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Bioactive and nutritional characterization of modeled and optimized consumer-ready flakes from pseudocereal (Amaranthus viridis), high-protein soymeal and modified corn starch

Abstract

Flake is consumed in many parts of the world. Flakes are majorly prepared from cereals. However, most flakes are deficient in protein and some other healthful substances. High-protein soymeal is rich in protein, mineral, amino acids, antioxidants, and other healthful substances. Formulating flakes with high-protein soymeal would improve the health status of consumers. This work investigated consumer-ready flake from amaranth, high-protein soymeal, and modified corn starch produced under the optimized condition and characterized with the aim to develop models that would give a healthful consumer-ready flake. Amaranthus viridis, corn, and soybean grains were sorted, wet-cleaned, and dried. Soybean grains were processed into high-protein soymeal, starch was extracted from corn grains while A. viridis grains were processed into flour. Formulated flour mixtures were developed into flakes using three-level factorial categoric factor design of response surface methodology. The flakes were analyzed using standard procedures. Optimal flour mixtures of high-protein soymeal (34.78 g/100 g), amaranth (56.52 g/100 g), and modified corn starch (8.70 g/100 g) were established. Results showed the optimized flakes contained per 100 g: 29.05 g protein, 6.00 g fat, 4.10 g fibre, 3.84 g ash, 8.96 g moisture, 249.74 mg calcium, 272.35 mg magnesium, 12.08 mg iron, 618.42 mg phosphorus, 6.41 mg niacin, 4.85 mg pyridoxine, 0.21 g tannin, 1.85 mg phytate, 2.96 mg alkaloids, 908.24GAE total phenolics and 12.75mgRE flavonoids with good quality characteristics in amino acids. The study illustrated the feasibility of formulating quality consumer-ready flakes from amaranth, high-protein soymeal, and modified corn starch. The production process is scalable and could be employed for both domestic and industrial purposes.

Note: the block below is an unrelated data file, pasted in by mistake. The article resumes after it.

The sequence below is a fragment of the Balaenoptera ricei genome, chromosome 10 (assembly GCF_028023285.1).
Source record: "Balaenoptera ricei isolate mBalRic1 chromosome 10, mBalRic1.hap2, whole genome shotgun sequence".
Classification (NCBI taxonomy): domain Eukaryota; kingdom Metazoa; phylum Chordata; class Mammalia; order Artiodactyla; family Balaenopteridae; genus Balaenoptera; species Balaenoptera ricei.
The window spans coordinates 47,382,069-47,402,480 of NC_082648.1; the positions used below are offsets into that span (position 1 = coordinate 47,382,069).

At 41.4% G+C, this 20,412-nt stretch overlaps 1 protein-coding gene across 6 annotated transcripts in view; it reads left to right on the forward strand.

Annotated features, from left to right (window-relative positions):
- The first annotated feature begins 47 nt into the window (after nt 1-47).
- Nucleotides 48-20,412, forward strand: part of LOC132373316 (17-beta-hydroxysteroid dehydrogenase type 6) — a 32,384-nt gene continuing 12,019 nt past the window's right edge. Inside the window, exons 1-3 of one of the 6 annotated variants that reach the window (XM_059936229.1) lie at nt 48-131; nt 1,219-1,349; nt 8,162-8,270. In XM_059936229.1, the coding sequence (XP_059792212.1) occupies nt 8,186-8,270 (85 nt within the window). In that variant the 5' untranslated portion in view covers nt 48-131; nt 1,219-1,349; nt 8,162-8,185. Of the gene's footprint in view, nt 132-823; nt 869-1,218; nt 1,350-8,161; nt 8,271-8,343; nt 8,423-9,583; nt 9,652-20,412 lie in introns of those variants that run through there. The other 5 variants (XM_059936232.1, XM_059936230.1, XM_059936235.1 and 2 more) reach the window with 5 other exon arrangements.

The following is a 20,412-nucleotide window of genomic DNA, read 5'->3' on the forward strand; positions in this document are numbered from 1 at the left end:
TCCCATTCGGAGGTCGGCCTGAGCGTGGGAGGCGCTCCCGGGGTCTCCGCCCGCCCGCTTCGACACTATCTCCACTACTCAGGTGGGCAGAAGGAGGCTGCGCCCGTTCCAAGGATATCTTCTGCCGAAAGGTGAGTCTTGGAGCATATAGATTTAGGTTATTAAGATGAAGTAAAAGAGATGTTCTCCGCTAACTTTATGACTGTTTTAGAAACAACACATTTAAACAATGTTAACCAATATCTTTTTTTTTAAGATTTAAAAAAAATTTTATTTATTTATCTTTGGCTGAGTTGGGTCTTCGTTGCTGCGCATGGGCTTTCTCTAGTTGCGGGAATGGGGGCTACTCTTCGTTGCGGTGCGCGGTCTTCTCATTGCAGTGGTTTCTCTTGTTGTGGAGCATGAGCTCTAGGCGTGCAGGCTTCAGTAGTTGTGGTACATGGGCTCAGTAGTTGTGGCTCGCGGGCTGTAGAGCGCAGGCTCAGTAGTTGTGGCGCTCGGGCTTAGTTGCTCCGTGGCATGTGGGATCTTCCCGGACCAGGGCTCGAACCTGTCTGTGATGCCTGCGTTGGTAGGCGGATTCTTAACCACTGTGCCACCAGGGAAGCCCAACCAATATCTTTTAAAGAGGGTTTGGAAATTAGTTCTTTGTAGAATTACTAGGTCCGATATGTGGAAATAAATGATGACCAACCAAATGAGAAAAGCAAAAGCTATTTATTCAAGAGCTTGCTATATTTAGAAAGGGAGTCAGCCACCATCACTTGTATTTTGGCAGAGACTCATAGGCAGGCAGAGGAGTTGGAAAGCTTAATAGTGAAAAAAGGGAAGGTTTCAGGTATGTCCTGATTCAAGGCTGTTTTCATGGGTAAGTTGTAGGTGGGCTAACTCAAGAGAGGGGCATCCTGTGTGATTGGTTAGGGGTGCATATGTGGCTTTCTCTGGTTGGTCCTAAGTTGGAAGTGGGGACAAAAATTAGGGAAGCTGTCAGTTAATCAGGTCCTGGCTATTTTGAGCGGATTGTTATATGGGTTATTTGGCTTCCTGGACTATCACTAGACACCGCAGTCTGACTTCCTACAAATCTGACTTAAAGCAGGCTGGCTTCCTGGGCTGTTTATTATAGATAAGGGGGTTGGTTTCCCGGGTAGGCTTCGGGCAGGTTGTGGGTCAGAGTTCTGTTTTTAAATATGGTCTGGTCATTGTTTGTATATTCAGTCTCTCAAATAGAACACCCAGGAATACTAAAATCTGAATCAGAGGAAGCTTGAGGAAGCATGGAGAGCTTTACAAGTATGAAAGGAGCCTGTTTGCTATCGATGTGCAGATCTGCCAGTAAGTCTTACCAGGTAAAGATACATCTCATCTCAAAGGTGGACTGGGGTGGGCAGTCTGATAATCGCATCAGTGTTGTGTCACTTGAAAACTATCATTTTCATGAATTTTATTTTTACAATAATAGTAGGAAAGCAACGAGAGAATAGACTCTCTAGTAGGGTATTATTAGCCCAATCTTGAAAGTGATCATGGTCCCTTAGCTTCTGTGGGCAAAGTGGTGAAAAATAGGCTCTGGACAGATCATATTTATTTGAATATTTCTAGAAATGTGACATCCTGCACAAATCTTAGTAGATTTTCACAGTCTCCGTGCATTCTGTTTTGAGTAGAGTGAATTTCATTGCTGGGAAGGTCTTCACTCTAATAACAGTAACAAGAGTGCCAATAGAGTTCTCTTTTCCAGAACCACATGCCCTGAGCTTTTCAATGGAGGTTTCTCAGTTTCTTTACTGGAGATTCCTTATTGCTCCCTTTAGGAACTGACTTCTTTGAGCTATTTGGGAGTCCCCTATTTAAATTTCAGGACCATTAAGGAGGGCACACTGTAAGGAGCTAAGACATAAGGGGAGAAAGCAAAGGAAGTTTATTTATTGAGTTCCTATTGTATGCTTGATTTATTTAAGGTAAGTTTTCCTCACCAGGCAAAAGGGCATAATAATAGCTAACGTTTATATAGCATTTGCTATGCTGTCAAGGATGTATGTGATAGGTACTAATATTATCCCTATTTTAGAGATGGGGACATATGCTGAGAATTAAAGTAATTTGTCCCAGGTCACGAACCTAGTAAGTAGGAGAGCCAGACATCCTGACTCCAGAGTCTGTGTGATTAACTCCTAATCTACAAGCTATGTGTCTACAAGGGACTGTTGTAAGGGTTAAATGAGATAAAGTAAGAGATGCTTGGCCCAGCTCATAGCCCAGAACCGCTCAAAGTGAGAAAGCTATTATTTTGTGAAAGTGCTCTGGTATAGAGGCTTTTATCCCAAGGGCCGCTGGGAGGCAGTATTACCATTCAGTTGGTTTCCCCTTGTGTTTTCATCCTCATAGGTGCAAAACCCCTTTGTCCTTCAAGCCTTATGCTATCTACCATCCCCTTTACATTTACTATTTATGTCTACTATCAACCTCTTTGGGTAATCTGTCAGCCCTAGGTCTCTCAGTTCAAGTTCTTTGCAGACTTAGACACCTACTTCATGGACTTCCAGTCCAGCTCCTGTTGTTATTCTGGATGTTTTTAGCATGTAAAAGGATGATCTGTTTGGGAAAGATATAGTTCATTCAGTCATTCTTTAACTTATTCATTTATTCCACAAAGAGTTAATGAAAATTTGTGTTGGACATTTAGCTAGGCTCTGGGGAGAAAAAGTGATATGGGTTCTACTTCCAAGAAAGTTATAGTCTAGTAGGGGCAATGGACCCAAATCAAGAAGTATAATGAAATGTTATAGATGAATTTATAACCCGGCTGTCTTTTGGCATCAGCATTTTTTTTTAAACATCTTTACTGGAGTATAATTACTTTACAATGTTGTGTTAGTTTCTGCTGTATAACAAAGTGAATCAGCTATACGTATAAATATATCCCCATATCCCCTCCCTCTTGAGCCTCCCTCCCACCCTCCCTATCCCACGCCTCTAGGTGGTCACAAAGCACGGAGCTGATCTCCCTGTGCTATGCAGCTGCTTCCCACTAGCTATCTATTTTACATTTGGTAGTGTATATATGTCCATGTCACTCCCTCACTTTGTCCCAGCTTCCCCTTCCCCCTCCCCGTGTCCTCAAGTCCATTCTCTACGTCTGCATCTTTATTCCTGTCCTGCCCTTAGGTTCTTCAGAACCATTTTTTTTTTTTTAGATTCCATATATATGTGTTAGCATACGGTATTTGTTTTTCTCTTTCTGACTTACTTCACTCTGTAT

Graphical abstract

Introduction

Pseudocereals are the class of dicotyledonous plants that resemble in function and composition with true cereals. They are plants that produce fruits or seeds which are used and consumed as grains; though botanically, pseudocereals are neither grasses nor true cereal grains. They are typically high in protein and other nutrients, gluten-free, and are considered whole grains (Anubhuti 2017). Because they are gluten-free, they have wide applications in gluten-free formulations. Pseudocereals are sources of high-quality protein, fibre, minerals, and also have bioactive and health-promoting effects (Alvarez-Jubert et al. 2010a, 2010b). Currently, there is a much bigger interest in the use of pseudocereals for developing nutritious food products. Amaranth (Amaranthus spp) buckwheat (Fagopyrum spp), and quinoa (Chenopodium spp) are the three major pseudocereals in terms of world production (Janssen et al. 2017).